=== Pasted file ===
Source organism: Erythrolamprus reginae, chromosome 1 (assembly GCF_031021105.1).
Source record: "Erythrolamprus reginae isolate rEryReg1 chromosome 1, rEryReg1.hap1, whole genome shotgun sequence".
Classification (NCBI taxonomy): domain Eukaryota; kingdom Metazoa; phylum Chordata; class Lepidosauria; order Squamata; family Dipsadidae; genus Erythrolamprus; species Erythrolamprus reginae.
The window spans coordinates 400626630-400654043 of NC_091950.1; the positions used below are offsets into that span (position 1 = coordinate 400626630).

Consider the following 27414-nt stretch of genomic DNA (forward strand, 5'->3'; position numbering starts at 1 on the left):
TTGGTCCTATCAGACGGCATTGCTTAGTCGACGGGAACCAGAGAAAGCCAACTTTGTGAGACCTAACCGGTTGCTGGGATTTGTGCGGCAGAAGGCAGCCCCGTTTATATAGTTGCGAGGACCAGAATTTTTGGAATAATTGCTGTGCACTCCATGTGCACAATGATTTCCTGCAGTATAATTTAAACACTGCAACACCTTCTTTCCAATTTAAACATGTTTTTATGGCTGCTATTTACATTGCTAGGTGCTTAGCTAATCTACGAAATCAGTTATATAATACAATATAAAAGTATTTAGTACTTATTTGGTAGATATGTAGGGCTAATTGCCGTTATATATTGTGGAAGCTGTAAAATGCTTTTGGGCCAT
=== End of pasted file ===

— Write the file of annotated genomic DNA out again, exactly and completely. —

Source organism: Erythrolamprus reginae, chromosome 1 (assembly GCF_031021105.1).
Source record: "Erythrolamprus reginae isolate rEryReg1 chromosome 1, rEryReg1.hap1, whole genome shotgun sequence".
Classification (NCBI taxonomy): domain Eukaryota; kingdom Metazoa; phylum Chordata; class Lepidosauria; order Squamata; family Dipsadidae; genus Erythrolamprus; species Erythrolamprus reginae.
The window spans coordinates 400626630-400654043 of NC_091950.1; the positions used below are offsets into that span (position 1 = coordinate 400626630).

Consider the following 27414-nt stretch of genomic DNA (forward strand, 5'->3'; position numbering starts at 1 on the left):
TTGGTCCTATCAGACGGCATTGCTTAGTCGACGGGAACCAGAGAAAGCCAACTTTGTGAGACCTAACCGGTTGCTGGGATTTGTGCGGCAGAAGGCAGCCCCGTTTATATAGTTGCGAGGACCAGAATTTTTGGAATAATTGCTGTGCACTCCATGTGCACAATGATTTCCTGCAGTATAATTTAAACACTGCAACACCTTCTTTCCAATTTAAACATGTTTTTATGGCTGCTATTTACATTGCTAGGTGCTTAGCTAATCTACGAAATCAGTTATATAATACAATATAAAAGTATTTAGTACTTATTTGGTAGATATGTAGGGCTAATTGCCGTTATATATTGTGGAAGCTGTAAAATGCTTTTGGGCCAT